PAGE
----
verb (used without object)
- vacant possession,
- vacation bible school,
- vacation pay,
Origin of vacation
Examples from the Web for vacation
The rapid rise of the sharing economy is changing the way people around the world commute, shop, vacation, and borrow.Why Do ‘Progressives’ Want to Ban Uber and AirBnB?|Adam Thierer, Christopher Koopman|December 30, 2014|DAILY BEAST
But Sanders, a representative of the Northeastern vacation state of Vermont, also opposes fossil fuel development.
Her father split by the time she was 11—he moved out while the rest of the family was on vacation.
“Across the board, SAD patients will tell you they feel better [after vacation],” says Dr. Rohan.
On vacation in Crete, Michlin and his wife were looking for a good, hearty meal.
President Wilson, who used occasionally to spend his vacation in the Lake region, was one of his friends.The Life and Letters of Walter H. Page, Volume I|Burton J. Hendrick
I suppose her vacation has commenced, and she will soon be on her way home again.In League with Israel|Annie F. Johnston
After so long a vacation you couldn't keep him away if you chained him to the court-house pillars; he'd tear 'em in two!The Two Vanrevels|Booth Tarkington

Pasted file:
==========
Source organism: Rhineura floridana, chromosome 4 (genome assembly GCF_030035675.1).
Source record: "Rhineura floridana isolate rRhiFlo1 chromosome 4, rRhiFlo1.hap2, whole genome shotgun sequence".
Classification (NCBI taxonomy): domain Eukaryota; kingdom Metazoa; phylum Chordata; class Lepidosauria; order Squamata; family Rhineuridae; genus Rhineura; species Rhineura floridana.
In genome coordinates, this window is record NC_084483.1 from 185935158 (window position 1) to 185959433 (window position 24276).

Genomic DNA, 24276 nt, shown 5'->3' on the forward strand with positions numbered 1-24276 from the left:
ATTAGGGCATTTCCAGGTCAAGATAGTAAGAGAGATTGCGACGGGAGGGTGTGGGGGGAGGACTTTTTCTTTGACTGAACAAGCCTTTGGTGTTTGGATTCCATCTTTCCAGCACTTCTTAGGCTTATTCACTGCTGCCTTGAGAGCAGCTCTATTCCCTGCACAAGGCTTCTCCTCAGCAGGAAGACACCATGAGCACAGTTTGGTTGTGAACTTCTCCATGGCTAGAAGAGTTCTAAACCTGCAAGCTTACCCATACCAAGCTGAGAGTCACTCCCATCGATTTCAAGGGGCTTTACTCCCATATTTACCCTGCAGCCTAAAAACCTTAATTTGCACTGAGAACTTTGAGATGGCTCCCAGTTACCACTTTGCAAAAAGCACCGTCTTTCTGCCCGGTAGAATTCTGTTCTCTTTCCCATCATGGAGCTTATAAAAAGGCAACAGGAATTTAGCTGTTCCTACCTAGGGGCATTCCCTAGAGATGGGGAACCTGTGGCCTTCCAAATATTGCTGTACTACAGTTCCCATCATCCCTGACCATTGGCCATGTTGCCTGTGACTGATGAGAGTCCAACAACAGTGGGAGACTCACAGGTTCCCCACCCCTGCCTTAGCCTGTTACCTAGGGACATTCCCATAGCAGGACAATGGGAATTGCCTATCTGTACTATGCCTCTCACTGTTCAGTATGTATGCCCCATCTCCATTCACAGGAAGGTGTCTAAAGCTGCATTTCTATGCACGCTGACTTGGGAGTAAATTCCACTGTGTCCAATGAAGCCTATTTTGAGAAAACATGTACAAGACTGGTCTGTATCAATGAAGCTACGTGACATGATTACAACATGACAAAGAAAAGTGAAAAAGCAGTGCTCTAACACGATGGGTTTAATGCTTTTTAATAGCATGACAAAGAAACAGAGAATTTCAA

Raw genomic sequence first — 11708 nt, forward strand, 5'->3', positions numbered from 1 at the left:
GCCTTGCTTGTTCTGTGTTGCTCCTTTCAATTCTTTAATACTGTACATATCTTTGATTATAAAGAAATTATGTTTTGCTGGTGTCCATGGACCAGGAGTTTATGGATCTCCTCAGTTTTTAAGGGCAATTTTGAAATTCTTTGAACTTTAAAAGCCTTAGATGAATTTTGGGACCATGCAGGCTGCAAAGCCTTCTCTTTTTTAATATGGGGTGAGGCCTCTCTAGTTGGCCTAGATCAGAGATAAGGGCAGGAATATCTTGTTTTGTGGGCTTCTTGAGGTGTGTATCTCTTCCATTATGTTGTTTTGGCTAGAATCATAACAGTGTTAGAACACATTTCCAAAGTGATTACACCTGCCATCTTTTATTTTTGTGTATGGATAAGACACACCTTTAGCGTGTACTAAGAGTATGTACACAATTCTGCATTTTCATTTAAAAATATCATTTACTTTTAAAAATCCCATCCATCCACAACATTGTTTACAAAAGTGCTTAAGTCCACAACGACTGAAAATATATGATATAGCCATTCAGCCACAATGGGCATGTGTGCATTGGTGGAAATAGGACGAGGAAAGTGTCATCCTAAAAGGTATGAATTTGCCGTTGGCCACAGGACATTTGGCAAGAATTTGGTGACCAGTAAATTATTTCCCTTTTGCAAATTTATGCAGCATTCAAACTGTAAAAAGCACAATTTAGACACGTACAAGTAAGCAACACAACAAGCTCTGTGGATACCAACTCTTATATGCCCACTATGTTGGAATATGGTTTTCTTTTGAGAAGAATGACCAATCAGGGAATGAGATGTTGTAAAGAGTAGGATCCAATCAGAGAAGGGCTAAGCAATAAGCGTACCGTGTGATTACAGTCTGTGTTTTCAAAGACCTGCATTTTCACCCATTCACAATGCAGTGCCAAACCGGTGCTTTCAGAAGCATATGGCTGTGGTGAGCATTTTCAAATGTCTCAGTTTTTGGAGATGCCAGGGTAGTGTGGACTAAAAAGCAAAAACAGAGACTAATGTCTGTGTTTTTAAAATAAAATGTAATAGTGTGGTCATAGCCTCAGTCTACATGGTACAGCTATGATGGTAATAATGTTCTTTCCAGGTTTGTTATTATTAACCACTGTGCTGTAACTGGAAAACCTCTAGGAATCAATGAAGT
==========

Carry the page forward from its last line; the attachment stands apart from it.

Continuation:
She was given a year's vacation from office work and spent most of it in England and on the continent.The Story of Chautauqua|Jesse Lyman Hurlbut
You can afford to take a vacation of a week or two, I should think.Little By Little|William Taylor Adams
Word Origin for vacation
late 14c., "freedom from obligations, leisure, release" (from some activity or occupation), from Old French vacation, from Latin vacationem (nominative vacatio) "leisure, a being free from duty," noun of state from past participle stem of vacare "be empty, free, or at leisure" (see vain).
Meanings "state of being unoccupied; process of vacating" are early 15c. Meaning "formal suspension of activity" (in reference to schools, courts, etc.) is recorded from mid-15c. As the U.S. equivalent of what in Britain is called a holiday, it is attested from 1878.
1876, from vacation (n.). Related: Vacationed; vacationing.